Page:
The Attorney General alleges that Midland aggressively filed thousands of lawsuits against individual citizens for collection of old, purchased debt, often supporting those lawsuits with “robo-signed” affidavits generated at its St. Cloud offices. Midland filed the robo-signed affidavits in state courts in Minnesota and around the country to obtain judgments against individual citizens.
“Robo-signing” is the practice of signing off on mass-produced, computer-generated legal documents without reading them or verifying the accuracy of the contents in order to speed up the collection process. In recent months, the mortgage industry has come under intense national scrutiny for supporting mortgage foreclosures in court with “robo-signed” affidavits. Like the mortgage industry, some debt buyers, including Midland, have used false, robo-signed affidavits to support their debt collections lawsuits.
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Because acquired debt portfolios involve old debt and because debt buyers typically only acquire an electronic file about the debt and not actual copies of underlying charge slips, account statements, signed contracts, etc., citizens regularly are hounded by debt buyers for payment of bills they do not owe. In some cases, debt buyers sue people solely because they have the same or similar name or address as the real debtor, while in other cases they pursue people for bills paid back long ago. The National Consumer Law Center (NCLC) has estimated that one out of ten lawsuits filed by debt buyers are premised on bad or incorrect information.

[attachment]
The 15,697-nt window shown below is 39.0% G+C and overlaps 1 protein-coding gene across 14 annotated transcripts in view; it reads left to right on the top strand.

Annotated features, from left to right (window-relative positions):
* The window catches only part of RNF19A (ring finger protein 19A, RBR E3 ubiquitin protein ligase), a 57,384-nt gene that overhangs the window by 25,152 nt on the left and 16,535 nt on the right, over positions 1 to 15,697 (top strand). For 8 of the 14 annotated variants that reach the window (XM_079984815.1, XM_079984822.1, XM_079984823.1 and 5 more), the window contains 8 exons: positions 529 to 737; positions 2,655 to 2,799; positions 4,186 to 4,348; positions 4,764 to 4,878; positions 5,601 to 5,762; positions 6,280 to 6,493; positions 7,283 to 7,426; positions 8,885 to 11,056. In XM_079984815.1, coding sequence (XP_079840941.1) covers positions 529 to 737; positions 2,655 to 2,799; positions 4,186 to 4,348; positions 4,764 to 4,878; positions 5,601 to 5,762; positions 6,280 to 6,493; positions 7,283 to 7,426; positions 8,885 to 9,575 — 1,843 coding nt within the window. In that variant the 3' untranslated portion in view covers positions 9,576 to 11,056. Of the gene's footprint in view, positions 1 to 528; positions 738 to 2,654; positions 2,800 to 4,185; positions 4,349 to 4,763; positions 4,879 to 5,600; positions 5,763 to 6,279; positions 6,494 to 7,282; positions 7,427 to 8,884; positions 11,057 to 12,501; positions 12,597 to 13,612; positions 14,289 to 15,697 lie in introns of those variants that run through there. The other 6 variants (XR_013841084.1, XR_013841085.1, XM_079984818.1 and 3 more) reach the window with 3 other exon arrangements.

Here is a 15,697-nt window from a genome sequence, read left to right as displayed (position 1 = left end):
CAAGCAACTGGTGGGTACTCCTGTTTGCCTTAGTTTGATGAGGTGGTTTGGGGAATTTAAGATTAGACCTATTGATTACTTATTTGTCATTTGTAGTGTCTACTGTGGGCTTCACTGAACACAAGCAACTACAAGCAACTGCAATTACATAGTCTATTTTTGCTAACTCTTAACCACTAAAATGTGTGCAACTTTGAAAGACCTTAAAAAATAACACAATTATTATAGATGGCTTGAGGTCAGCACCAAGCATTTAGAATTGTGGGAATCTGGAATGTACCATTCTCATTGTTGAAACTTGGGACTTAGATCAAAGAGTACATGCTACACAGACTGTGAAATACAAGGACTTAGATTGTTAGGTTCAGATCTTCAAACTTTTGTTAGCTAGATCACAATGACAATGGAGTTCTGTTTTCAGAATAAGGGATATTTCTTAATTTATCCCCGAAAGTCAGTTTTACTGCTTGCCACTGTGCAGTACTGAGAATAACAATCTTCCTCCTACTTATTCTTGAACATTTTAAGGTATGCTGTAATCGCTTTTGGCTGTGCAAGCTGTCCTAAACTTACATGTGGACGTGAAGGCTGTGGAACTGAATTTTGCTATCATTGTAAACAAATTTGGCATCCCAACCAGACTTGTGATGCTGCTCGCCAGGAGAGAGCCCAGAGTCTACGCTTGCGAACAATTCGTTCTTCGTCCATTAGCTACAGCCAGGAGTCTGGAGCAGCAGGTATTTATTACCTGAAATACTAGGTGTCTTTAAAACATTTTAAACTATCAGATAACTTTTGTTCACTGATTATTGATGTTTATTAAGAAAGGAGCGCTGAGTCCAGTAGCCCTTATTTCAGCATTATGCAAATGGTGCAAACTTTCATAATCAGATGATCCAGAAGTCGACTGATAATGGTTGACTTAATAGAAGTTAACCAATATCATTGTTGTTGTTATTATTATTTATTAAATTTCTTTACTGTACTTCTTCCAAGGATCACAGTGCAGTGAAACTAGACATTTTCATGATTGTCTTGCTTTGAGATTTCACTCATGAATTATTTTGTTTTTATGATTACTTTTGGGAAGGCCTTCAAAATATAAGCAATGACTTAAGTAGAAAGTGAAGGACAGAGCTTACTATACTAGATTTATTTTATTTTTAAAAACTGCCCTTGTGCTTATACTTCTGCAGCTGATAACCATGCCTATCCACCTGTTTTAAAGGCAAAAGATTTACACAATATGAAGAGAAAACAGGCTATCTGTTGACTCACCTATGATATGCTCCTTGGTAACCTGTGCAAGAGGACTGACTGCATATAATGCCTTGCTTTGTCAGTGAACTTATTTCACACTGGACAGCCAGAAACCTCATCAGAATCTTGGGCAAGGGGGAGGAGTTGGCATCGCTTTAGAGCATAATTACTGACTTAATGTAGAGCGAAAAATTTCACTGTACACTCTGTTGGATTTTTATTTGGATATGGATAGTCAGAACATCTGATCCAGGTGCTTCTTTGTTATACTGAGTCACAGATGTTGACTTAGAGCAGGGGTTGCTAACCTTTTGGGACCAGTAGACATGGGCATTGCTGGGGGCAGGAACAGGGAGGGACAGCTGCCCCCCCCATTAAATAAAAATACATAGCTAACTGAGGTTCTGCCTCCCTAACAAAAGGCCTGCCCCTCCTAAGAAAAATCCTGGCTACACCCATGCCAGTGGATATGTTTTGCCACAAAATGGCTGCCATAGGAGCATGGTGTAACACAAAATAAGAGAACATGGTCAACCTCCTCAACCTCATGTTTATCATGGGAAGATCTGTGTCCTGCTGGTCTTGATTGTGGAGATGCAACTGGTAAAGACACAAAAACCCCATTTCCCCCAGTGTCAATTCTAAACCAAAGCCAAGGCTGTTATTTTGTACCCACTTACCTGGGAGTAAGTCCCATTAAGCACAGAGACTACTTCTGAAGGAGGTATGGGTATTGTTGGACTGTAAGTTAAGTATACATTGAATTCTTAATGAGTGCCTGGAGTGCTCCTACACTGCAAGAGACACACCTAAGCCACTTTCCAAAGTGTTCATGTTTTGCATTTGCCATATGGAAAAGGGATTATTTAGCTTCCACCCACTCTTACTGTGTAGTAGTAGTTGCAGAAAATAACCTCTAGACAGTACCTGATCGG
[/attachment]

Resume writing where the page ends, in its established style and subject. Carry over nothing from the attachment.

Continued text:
As noted above, since 2008, Midland filed over 15,000 lawsuits in Minnesota state courts against individual Minnesota citizens, obtaining default judgments against unrepresented citizens an estimated 98 percent or more of the time. A default judgment is obtained when the subject of the lawsuit does not have an attorney and does not appear in court to contest the lawsuit. Some citizens sued by Midland state that they did not contest the lawsuit because they were not served with it, could not afford an attorney, or did not recognize the name of the debt buyer, since they had never done business with it. Midland filed false, robo-signed affidavits as supposed “proof” of the debt so as to leverage individual citizens into settlements or to persuade courts to enter default judgments against citizens on old debts. The affidavits, however, did not constitute “proof” of the debt because they were robo-signed by people who did not read them and/or who had absolutely no knowledge about the alleged debts to which they attested.